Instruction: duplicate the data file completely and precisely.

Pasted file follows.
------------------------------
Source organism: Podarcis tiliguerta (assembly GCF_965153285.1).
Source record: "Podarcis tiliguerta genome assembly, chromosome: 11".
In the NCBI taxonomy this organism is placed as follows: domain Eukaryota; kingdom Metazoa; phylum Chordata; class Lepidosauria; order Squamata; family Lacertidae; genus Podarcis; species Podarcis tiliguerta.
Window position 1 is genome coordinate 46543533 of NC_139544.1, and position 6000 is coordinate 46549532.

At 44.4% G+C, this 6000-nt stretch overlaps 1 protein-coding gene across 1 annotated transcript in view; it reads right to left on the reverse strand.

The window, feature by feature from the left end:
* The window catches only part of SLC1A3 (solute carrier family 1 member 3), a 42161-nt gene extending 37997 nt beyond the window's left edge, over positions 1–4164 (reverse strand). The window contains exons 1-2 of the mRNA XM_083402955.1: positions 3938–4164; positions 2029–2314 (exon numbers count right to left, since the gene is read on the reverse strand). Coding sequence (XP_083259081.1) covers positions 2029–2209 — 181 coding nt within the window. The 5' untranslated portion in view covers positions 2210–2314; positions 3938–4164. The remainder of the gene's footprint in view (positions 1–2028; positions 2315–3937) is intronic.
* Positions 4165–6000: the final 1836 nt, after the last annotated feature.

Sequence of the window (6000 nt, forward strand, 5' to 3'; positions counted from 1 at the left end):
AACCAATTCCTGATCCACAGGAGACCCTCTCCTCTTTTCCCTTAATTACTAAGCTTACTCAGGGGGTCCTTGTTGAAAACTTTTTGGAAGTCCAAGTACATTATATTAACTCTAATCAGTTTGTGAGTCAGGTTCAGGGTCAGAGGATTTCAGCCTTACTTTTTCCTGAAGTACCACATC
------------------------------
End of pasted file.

Source organism: Podarcis tiliguerta (assembly GCF_965153285.1).
Source record: "Podarcis tiliguerta genome assembly, chromosome: 11".
In the NCBI taxonomy this organism is placed as follows: domain Eukaryota; kingdom Metazoa; phylum Chordata; class Lepidosauria; order Squamata; family Lacertidae; genus Podarcis; species Podarcis tiliguerta.
Window position 1 is genome coordinate 46543533 of NC_139544.1, and position 6000 is coordinate 46549532.

At 44.4% G+C, this 6000-nt stretch overlaps 1 protein-coding gene across 1 annotated transcript in view; it reads right to left on the reverse strand.

The window, feature by feature from the left end:
* The window catches only part of SLC1A3 (solute carrier family 1 member 3), a 42161-nt gene extending 37997 nt beyond the window's left edge, over positions 1–4164 (reverse strand). The window contains exons 1-2 of the mRNA XM_083402955.1: positions 3938–4164; positions 2029–2314 (exon numbers count right to left, since the gene is read on the reverse strand). Coding sequence (XP_083259081.1) covers positions 2029–2209 — 181 coding nt within the window. The 5' untranslated portion in view covers positions 2210–2314; positions 3938–4164. The remainder of the gene's footprint in view (positions 1–2028; positions 2315–3937) is intronic.
* Positions 4165–6000: the final 1836 nt, after the last annotated feature.

Sequence of the window (6000 nt, forward strand, 5' to 3'; positions counted from 1 at the left end):
AACCAATTCCTGATCCACAGGAGACCCTCTCCTCTTTTCCCTTAATTACTAAGCTTACTCAGGGGGTCCTTGTTGAAAACTTTTTGGAAGTCCAAGTACATTATATTAACTCTAATCAGTTTGTGAGTCAGGTTCAGGGTCAGAGGATTTCAGCCTTACTTTTTCCTGAAGTACCACATC